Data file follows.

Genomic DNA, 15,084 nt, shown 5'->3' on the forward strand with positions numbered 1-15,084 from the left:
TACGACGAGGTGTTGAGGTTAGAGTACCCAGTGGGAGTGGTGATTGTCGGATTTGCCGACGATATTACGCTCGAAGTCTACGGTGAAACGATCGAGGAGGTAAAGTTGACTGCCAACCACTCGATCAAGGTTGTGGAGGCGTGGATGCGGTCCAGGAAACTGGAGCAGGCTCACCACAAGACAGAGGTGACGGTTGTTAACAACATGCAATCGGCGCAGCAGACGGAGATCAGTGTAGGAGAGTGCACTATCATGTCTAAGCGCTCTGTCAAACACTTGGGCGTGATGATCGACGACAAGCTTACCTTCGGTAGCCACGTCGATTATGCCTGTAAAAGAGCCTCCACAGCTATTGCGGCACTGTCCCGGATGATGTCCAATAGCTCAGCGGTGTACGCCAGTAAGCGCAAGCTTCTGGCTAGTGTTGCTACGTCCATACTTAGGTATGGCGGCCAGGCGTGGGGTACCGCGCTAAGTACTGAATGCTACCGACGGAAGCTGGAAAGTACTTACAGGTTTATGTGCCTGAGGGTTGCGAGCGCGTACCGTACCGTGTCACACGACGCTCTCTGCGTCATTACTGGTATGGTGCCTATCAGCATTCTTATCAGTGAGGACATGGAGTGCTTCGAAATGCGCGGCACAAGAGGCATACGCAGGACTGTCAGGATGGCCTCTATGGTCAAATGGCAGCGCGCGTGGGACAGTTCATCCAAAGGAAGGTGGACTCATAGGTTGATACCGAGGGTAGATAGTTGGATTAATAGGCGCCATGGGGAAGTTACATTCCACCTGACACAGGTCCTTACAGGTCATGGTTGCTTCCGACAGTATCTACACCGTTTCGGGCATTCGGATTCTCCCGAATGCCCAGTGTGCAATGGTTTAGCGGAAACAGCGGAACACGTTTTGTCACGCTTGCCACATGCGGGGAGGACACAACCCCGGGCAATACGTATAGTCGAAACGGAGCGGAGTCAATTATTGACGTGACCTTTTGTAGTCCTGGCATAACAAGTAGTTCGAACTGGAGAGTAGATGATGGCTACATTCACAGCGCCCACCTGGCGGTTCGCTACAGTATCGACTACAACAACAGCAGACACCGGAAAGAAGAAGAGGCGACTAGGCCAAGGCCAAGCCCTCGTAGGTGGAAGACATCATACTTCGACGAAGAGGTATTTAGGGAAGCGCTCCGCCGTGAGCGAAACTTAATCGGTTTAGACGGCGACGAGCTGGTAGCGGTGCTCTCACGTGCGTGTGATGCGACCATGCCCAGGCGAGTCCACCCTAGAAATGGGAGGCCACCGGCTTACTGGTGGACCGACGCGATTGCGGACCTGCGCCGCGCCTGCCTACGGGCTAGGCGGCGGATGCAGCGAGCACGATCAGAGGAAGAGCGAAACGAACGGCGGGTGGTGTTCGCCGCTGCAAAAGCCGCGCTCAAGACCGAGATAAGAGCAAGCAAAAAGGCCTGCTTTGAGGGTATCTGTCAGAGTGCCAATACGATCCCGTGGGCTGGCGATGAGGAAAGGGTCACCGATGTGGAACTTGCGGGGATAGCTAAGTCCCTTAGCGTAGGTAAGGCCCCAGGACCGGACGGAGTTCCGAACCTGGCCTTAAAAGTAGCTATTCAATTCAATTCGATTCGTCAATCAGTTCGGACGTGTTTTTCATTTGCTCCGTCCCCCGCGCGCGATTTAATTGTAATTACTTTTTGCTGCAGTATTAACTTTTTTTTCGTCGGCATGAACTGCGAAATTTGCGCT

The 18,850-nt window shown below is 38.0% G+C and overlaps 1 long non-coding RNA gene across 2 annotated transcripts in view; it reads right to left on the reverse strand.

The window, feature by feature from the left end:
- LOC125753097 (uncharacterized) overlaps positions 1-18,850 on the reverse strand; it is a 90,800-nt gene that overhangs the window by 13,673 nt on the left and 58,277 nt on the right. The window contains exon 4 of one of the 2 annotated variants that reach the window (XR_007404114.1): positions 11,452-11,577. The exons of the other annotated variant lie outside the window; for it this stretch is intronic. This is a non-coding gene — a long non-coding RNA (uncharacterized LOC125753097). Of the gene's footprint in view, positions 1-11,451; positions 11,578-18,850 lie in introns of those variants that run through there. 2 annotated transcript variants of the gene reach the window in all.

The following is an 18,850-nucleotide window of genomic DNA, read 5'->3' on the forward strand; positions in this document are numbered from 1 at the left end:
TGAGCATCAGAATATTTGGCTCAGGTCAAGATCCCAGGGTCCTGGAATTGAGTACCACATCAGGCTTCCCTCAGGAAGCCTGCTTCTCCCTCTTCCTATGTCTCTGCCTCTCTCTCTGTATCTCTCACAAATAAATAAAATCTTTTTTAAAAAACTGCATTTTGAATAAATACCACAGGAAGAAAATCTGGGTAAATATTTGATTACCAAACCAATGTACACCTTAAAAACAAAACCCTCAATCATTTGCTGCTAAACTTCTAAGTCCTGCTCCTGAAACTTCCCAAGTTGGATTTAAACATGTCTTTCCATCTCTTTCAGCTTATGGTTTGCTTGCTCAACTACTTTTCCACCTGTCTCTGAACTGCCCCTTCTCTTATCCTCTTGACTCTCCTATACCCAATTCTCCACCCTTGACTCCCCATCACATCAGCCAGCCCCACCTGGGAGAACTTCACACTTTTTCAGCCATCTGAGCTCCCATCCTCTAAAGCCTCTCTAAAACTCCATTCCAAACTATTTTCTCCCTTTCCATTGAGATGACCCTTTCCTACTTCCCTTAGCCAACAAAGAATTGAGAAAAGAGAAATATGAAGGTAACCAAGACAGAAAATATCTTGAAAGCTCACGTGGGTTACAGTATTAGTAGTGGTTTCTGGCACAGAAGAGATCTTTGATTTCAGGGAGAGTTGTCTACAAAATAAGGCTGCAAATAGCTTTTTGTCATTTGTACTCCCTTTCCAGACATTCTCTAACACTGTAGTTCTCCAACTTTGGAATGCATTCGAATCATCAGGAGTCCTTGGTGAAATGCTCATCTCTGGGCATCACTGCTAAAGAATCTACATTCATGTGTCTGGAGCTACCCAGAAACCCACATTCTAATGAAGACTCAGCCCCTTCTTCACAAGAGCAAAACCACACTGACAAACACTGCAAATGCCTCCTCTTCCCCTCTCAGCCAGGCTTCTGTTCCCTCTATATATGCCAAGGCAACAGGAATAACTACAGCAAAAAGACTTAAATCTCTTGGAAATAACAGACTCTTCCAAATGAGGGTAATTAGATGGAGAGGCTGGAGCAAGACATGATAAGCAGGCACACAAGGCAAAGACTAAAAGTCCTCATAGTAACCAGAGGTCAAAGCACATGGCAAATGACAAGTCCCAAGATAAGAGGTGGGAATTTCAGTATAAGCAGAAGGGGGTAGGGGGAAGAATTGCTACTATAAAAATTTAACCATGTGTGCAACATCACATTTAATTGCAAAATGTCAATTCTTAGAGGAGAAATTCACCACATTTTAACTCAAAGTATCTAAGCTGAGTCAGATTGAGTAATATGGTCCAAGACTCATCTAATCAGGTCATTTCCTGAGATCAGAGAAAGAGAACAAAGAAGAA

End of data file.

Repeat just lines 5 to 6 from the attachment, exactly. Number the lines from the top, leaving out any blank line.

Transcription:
- LOC125753097 (uncharacterized) overlaps positions 1-18,850 on the reverse strand; it is a 90,800-nt gene that overhangs the window by 13,673 nt on the left and 58,277 nt on the right. The window contains exon 4 of one of the 2 annotated variants that reach the window (XR_007404114.1): positions 11,452-11,577. The exons of the other annotated variant lie outside the window; for it this stretch is intronic. This is a non-coding gene — a long non-coding RNA (uncharacterized LOC125753097). Of the gene's footprint in view, positions 1-11,451; positions 11,578-18,850 lie in introns of those variants that run through there. 2 annotated transcript variants of the gene reach the window in all.

The following is an 18,850-nucleotide window of genomic DNA, read 5'->3' on the forward strand; positions in this document are numbered from 1 at the left end: